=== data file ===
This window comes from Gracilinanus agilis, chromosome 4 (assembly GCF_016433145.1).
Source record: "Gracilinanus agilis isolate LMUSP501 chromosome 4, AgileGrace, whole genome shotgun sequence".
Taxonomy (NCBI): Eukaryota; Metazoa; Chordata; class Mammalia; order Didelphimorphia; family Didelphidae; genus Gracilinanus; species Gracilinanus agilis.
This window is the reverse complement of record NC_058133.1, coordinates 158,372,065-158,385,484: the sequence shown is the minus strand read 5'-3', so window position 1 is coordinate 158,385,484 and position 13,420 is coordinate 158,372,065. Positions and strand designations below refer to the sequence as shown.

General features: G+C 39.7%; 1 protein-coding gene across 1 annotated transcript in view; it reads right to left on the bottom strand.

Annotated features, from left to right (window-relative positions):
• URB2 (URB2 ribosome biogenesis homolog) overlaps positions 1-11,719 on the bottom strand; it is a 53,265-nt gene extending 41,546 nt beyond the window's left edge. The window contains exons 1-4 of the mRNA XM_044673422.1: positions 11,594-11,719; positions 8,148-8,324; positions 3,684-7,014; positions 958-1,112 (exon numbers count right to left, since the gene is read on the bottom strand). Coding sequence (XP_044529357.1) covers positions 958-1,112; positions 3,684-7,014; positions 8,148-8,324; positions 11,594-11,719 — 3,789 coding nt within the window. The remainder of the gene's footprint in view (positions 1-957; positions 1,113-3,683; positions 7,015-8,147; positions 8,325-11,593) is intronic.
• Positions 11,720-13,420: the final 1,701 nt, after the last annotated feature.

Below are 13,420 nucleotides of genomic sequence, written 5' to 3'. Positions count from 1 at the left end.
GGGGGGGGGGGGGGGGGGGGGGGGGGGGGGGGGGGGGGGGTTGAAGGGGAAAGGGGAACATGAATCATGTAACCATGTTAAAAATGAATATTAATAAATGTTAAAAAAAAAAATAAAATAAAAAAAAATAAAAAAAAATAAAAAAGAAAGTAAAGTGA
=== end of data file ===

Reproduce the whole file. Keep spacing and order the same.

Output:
This window comes from Gracilinanus agilis, chromosome 4 (assembly GCF_016433145.1).
Source record: "Gracilinanus agilis isolate LMUSP501 chromosome 4, AgileGrace, whole genome shotgun sequence".
Taxonomy (NCBI): Eukaryota; Metazoa; Chordata; class Mammalia; order Didelphimorphia; family Didelphidae; genus Gracilinanus; species Gracilinanus agilis.
This window is the reverse complement of record NC_058133.1, coordinates 158,372,065-158,385,484: the sequence shown is the minus strand read 5'-3', so window position 1 is coordinate 158,385,484 and position 13,420 is coordinate 158,372,065. Positions and strand designations below refer to the sequence as shown.

General features: G+C 39.7%; 1 protein-coding gene across 1 annotated transcript in view; it reads right to left on the bottom strand.

Annotated features, from left to right (window-relative positions):
• URB2 (URB2 ribosome biogenesis homolog) overlaps positions 1-11,719 on the bottom strand; it is a 53,265-nt gene extending 41,546 nt beyond the window's left edge. The window contains exons 1-4 of the mRNA XM_044673422.1: positions 11,594-11,719; positions 8,148-8,324; positions 3,684-7,014; positions 958-1,112 (exon numbers count right to left, since the gene is read on the bottom strand). Coding sequence (XP_044529357.1) covers positions 958-1,112; positions 3,684-7,014; positions 8,148-8,324; positions 11,594-11,719 — 3,789 coding nt within the window. The remainder of the gene's footprint in view (positions 1-957; positions 1,113-3,683; positions 7,015-8,147; positions 8,325-11,593) is intronic.
• Positions 11,720-13,420: the final 1,701 nt, after the last annotated feature.

Below are 13,420 nucleotides of genomic sequence, written 5' to 3'. Positions count from 1 at the left end.
GGGGGGGGGGGGGGGGGGGGGGGGGGGGGGGGGGGGGGGGTTGAAGGGGAAAGGGGAACATGAATCATGTAACCATGTTAAAAATGAATATTAATAAATGTTAAAAAAAAAAATAAAATAAAAAAAAATAAAAAAAAATAAAAAAGAAAGTAAAGTGA